(04/12/2005)
By Bob Weaver

Calhoun and some of the state's lowest populated counties has some good news as the dust settles following the current legislative session.

One is a cash influx of funding for 911 services from an increase in the tax on cell phones, with some indications could be over $150,000 annually.

The Calhoun Commission said Monday that the funding increase will boost the completion of the counties new 911 center, including the much needed construction of a new radio tower.

The second "good news" is a change in the school funding formula that will help rural counties with less that 1,400 students, said Calhoun Superintendent of Schools Ron Blankenship.

Blankenship and other officials from rural counties have been trying to get the legislation passed for several years.

"It finally happened during the 11th hour of the legislature," he said, indicating it will allow the Calhoun system to keep a few teachers and service personnel hired.

"Our rural counties can only cut-back so far, and then we drop below most standards or even keeping the buildings open," he said.

The legislature voted to double the cell phone tax from $1.48 to $3.00.

The bill did not favor Kanawha County with the state's busiest 911 center. It will see a drop of $4,493, or 0.36 percent.

"Kanawha County [cell phone] payers will pay for it and get nothing for it," County Commission President Kent Carper said, calling it "pure gutter politics."

The State Police will receive $700,000 to $800,000 for equipment upgrades from the fund.

It also gives $1 million annually to erect cell phone towers throughout the state, supposedly in areas that are under-served. Carper called that "corporate welfare."

The program also funds a summer school.

The new education funding measure will actually change across-the-board school funding in the state.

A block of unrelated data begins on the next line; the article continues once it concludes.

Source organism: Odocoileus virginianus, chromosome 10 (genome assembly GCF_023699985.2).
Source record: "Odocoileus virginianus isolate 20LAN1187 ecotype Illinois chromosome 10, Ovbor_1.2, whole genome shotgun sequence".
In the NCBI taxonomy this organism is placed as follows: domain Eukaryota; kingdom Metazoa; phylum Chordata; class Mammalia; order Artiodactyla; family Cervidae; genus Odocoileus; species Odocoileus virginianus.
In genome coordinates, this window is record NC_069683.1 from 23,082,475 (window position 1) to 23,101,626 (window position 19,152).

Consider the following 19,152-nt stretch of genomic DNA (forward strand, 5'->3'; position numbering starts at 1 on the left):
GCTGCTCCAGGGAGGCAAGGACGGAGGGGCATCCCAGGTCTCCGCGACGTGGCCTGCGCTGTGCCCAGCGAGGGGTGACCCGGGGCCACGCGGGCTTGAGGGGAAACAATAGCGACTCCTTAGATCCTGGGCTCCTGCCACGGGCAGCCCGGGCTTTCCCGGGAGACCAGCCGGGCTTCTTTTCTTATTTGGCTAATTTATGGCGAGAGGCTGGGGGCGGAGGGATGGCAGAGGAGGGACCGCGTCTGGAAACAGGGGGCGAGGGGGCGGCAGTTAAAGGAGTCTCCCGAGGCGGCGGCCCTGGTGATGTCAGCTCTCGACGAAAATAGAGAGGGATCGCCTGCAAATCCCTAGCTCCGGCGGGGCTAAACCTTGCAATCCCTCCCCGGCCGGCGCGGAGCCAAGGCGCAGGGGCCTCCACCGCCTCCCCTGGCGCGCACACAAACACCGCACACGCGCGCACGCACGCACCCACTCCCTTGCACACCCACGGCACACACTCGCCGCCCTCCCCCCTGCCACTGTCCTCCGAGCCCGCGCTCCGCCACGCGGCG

The bill will help counties that are experiencing increases in enrollment, distributing about $5 million to relieve the strain.

Calhoun and about seven other counties that have student population dropping below 1,400 students will get some help to maintain curriculum and services. They would share in about $600,000.

"It is not all that much," said Blankenship, "but in our county a little bit goes a long way."

Blankenship said the county has also received $60,000 to improve Calhoun Middle-High School's heating and cooling ventilation system, which has caused problems since the school was built.

The system has caused the formation of mold in parts of the school, which has been fought on a yearly basis. Similar systems in other new schools around the state have also experienced the same problem.

While the State Department of Education just announced almost $1 million going to several school systems to improve reading and math skills, Blankenship said Calhoun is already "one-up" on solving the problem.

"Our Reading First program is already in place to help our students who are having reading and math problems," he said. The three-year program, which could be extended to four, is fully funded.


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